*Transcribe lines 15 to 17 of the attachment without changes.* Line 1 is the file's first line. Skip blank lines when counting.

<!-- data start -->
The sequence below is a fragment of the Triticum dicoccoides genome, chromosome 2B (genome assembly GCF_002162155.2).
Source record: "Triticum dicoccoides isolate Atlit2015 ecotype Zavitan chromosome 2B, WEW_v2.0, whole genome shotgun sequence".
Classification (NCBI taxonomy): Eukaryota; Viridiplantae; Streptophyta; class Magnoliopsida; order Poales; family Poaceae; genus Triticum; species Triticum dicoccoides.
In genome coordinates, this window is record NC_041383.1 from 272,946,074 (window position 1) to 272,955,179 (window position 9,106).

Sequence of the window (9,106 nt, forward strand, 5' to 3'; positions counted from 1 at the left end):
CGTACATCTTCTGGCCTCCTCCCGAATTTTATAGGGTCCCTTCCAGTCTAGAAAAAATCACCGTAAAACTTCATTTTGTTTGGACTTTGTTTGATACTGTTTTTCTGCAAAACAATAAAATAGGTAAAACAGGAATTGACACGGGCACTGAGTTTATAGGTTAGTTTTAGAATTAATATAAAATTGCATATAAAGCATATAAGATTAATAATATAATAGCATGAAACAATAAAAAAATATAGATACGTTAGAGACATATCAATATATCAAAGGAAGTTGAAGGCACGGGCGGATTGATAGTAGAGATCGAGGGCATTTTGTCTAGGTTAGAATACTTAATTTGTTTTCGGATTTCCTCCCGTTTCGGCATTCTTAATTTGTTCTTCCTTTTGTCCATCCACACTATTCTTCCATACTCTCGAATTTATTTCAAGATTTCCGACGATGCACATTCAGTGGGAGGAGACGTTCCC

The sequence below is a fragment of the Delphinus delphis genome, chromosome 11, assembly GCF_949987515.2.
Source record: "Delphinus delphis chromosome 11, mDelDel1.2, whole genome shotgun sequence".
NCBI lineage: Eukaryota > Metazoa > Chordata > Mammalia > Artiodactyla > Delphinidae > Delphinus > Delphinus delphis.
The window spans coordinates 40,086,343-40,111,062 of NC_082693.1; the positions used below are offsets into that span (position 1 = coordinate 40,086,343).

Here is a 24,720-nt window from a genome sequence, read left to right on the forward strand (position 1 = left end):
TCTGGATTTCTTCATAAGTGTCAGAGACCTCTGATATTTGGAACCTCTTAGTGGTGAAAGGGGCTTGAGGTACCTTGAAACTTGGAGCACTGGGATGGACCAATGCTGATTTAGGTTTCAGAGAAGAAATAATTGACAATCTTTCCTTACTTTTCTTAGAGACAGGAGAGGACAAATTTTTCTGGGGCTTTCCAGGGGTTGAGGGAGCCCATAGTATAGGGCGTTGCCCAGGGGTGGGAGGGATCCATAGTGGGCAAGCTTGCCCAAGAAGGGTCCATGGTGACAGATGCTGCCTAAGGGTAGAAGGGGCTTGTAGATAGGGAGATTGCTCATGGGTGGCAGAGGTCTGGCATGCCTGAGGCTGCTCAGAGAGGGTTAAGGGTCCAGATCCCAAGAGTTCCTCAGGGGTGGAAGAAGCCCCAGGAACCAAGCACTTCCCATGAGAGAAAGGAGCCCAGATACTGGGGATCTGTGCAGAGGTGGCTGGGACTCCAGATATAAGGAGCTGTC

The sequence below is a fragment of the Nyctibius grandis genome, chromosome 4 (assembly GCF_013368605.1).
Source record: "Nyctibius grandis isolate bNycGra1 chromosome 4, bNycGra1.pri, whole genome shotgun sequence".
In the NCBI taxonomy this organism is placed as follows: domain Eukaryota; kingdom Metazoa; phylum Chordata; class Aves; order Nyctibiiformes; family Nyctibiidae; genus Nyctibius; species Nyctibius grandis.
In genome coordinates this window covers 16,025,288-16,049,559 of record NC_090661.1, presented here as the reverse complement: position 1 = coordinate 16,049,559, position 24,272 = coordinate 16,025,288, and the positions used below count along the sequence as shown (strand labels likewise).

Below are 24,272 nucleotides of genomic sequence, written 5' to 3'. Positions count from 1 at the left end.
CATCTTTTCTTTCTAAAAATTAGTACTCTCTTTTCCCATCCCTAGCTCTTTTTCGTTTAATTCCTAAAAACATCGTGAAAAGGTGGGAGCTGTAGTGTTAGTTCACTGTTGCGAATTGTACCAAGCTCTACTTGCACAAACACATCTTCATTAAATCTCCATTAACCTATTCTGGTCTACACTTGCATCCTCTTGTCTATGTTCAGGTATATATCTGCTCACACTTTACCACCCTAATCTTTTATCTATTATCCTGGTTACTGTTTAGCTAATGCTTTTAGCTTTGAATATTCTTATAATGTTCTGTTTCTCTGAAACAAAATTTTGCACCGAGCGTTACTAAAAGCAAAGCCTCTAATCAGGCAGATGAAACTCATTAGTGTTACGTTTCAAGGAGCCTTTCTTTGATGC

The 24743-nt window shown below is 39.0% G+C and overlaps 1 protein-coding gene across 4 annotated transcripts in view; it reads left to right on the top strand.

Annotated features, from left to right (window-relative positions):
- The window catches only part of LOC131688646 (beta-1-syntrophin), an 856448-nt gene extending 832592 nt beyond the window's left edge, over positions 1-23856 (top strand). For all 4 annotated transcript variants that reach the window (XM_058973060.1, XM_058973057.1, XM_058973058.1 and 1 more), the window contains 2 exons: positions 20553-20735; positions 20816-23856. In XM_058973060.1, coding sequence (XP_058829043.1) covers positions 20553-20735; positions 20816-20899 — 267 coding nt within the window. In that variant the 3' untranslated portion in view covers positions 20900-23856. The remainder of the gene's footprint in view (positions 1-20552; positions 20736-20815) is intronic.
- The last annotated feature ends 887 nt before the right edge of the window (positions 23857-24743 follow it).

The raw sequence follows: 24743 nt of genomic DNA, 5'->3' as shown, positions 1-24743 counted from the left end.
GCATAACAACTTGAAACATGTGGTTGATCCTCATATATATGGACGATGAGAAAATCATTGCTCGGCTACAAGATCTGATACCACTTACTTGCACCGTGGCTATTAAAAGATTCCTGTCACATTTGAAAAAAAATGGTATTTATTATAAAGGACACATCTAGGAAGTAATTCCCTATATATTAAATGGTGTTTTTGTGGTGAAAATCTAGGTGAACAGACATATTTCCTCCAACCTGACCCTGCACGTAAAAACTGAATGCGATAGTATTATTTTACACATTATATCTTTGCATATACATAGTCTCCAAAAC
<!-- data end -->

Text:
In the NCBI taxonomy this organism is placed as follows: domain Eukaryota; kingdom Metazoa; phylum Chordata; class Aves; order Nyctibiiformes; family Nyctibiidae; genus Nyctibius; species Nyctibius grandis.
In genome coordinates this window covers 16,025,288-16,049,559 of record NC_090661.1, presented here as the reverse complement: position 1 = coordinate 16,049,559, position 24,272 = coordinate 16,025,288, and the positions used below count along the sequence as shown (strand labels likewise).

Below are 24,272 nucleotides of genomic sequence, written 5' to 3'. Positions count from 1 at the left end.